Sunday, July 11, 2010

New York Times is Still Fighting the Last War

Today's New York Times ran an editorial entitled "The Hard Work of Gun Control". While it was originally published on July 9th, they saw fit to re-run it in their Sunday paper just in case the elites didn't read it the first time.

Like the dissenters in the McDonald decision, they are still fighting the Heller decision. It must have killed them to acknowledge that, "the law of the land is now that people have a constitutional right to a gun in their home for self-defense."

They did concede that they thought Chicago's new gun law was flawed and would likely be overturned.
Cities and states have a need to be extremely tough in limiting access to guns, but they need to do it with more forethought than went into the Chicago ordinance. Lawmakers there sensibly limited residents to one operable handgun per home, with a strict registration and permitting process. But residents are not allowed to buy a gun in the city. They must receive firearms training, but ranges are illegal in the city. Chicago lawmakers sloughed off on the suburbs the responsibility to regulate sales and training. As a result, more people will travel more miles to transport guns.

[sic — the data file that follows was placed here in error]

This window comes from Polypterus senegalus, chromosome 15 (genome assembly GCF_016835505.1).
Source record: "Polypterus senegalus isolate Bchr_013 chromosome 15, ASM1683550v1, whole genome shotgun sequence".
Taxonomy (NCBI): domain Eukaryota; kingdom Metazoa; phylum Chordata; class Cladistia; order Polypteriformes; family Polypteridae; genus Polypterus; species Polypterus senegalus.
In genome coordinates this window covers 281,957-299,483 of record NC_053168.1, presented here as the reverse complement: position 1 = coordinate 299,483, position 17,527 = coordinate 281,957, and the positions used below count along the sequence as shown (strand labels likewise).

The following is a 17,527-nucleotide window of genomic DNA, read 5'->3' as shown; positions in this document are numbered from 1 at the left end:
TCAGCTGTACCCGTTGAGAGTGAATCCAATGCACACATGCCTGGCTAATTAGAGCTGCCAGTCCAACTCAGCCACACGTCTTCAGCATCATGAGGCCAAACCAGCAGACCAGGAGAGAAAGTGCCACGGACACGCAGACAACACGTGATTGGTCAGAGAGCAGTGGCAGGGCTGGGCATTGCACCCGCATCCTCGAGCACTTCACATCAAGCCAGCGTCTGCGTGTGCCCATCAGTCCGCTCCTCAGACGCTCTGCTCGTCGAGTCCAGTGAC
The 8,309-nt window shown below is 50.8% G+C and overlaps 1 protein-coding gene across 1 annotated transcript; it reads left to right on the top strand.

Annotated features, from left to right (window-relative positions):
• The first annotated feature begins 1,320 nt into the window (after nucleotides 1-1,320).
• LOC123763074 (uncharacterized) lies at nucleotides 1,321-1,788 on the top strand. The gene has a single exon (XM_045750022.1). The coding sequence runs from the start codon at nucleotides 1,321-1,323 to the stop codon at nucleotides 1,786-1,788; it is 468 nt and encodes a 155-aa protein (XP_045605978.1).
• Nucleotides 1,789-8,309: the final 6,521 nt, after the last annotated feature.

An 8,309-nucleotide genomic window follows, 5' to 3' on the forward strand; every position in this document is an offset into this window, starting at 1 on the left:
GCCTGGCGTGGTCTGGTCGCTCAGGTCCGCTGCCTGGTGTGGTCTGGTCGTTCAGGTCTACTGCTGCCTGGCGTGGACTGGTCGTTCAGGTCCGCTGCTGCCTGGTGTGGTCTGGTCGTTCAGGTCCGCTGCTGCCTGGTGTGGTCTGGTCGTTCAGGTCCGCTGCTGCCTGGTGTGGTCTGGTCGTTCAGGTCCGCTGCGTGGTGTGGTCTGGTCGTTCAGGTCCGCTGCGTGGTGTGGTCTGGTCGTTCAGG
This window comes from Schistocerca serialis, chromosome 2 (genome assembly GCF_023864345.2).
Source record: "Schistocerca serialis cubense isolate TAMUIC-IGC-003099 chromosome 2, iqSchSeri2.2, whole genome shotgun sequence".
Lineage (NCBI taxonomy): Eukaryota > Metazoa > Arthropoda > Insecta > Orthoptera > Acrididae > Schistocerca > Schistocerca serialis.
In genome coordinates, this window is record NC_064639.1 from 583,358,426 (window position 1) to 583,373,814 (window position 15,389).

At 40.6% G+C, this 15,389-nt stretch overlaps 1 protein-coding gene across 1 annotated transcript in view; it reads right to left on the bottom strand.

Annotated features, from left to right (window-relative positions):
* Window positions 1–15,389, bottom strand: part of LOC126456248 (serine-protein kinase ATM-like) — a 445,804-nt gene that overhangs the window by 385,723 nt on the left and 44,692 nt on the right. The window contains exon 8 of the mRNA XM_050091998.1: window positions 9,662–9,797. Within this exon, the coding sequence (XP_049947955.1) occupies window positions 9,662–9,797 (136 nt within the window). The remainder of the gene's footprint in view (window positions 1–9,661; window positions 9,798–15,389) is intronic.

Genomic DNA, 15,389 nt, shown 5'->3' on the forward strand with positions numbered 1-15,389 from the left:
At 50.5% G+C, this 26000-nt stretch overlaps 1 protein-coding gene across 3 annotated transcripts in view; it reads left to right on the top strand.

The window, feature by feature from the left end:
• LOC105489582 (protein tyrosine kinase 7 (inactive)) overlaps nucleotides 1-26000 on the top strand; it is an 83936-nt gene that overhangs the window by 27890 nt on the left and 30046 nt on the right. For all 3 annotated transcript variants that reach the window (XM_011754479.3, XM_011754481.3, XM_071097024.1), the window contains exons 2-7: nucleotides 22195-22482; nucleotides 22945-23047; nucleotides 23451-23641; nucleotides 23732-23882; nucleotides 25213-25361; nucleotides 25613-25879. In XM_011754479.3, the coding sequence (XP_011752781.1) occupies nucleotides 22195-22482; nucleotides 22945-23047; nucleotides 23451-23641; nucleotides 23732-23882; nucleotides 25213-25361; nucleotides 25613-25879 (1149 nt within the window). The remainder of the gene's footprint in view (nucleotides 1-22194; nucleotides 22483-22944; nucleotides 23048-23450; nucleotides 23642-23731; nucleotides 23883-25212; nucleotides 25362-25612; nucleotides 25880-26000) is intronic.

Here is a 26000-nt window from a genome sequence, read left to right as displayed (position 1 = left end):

The law is likely to draw heightened equal-protection scrutiny from skeptical judges at all levels. Chicago would have been better off allowing gun sales under the strict oversight of the police department, which could then better check the backgrounds and movements of every buyer and seller. The District of Columbia passed a largely similar ordinance last year after its law was struck down by the court. But it permits sales at the few gun shops in the district, and a federal judge upheld that ordinance after it was challenged. It could stand as a model for other cities.
They thought the lawsuit against the new Chicago gun law was over-the-top.
It disputes virtually every aspect of the law as a violation of the Second Amendment and poses ludicrous hypothetical situations to show that everyone needs a gun. “If an elderly widow lives in an unsafe neighborhood and asks her son to spend the night because she has recently received harassing phone calls,” the lawsuit complains, “the son may not bring his registered firearm with him to his mother’s home as an aid to the defense of himself and his mother.” Putting granny in the middle of a neighborhood firefight is preferable to having her simply call the police?
I guess they never heard of the wait times for police response to 911 calls and that the police have no legal obligation to protect you.

They conclude with a call for "tough but sensible" laws and with a shot at Alan Gura and "the gun lobby".
The gun lobby is going to attack virtually every gun ordinance it can find, if only to see what it can get away with now. (Last week, the same lawyers who brought the Chicago and Washington cases sued North Carolina, challenging a law that prohibits carrying weapons during a state of emergency.)
All I can say as a North Carolinian is "Go Alan!"

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